How historically accurate is it? I have no idea. I don’t know how dancing costumes were constructed around 1900, if they were boned, if they were worn with a corset etc. Some of the fabrics and materials are possible, some not, the lining is just silly. The sewing itself and the closures are accurate (though I used modern press fasteners, the early ones worked with a different technique).
Hours to complete? Maybe 15-20? I could as well say 2 episodes of “Sherlock”,3 of *The big bang theory” and the first season of “Hannibal” including bonus material (do I have to mention that I love Mads Mikkelsen’s Hannibal even more than Anthony Hopkins’?)
First worn: Today for the photos (though I wore the skirt for a few hours after I had finished it last weekend)
Total cost: Direct costs, nothing, I had everything in stock. The velvet was bought in a charity shop, can’t have been more than a few Euros. Same applies for the pink mosquito net, bought online. The white one was bought new, but already had had a live above my bed, so I would call this recycling. Notions I usually buy on flea markets, too. The book I found the illustration in cost me 2 CHF.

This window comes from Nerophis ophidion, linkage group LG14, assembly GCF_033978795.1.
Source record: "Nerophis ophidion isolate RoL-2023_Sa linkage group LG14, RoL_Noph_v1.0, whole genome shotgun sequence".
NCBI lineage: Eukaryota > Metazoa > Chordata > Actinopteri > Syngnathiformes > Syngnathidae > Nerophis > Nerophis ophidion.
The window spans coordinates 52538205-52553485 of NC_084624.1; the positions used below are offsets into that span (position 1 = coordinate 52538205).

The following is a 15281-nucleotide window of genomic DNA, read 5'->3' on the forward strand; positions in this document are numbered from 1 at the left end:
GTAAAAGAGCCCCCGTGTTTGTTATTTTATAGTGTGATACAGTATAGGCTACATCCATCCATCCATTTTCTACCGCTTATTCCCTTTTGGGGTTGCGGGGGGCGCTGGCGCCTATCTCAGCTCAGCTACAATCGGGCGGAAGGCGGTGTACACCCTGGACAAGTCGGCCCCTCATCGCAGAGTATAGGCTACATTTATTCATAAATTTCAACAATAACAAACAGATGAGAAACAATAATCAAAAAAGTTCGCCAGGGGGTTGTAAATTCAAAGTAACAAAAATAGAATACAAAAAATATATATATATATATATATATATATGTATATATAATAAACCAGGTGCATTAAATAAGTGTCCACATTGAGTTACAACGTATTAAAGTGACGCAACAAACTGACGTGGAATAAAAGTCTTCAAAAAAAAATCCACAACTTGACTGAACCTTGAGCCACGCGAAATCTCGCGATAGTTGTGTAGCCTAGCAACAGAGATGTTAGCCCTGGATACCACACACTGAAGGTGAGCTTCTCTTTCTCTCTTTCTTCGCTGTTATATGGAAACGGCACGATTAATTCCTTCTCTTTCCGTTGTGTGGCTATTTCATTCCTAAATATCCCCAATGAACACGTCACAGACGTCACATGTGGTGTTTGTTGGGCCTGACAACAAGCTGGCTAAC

Talking about accuracy: The letter I am holding is old, but not old enough, dating from 1921.
Yet again I had to skip a HSF-Challenge, simply because all my UFOs where in such an early state of work that I wouldn’t have been able to finish any of them in time.
But this time I’m back in the game. The task was “black and white” ant though I would have loved to sew a magnificent black robe with white details, I was too eager to start an experiment. So I made this experiment match the challenge.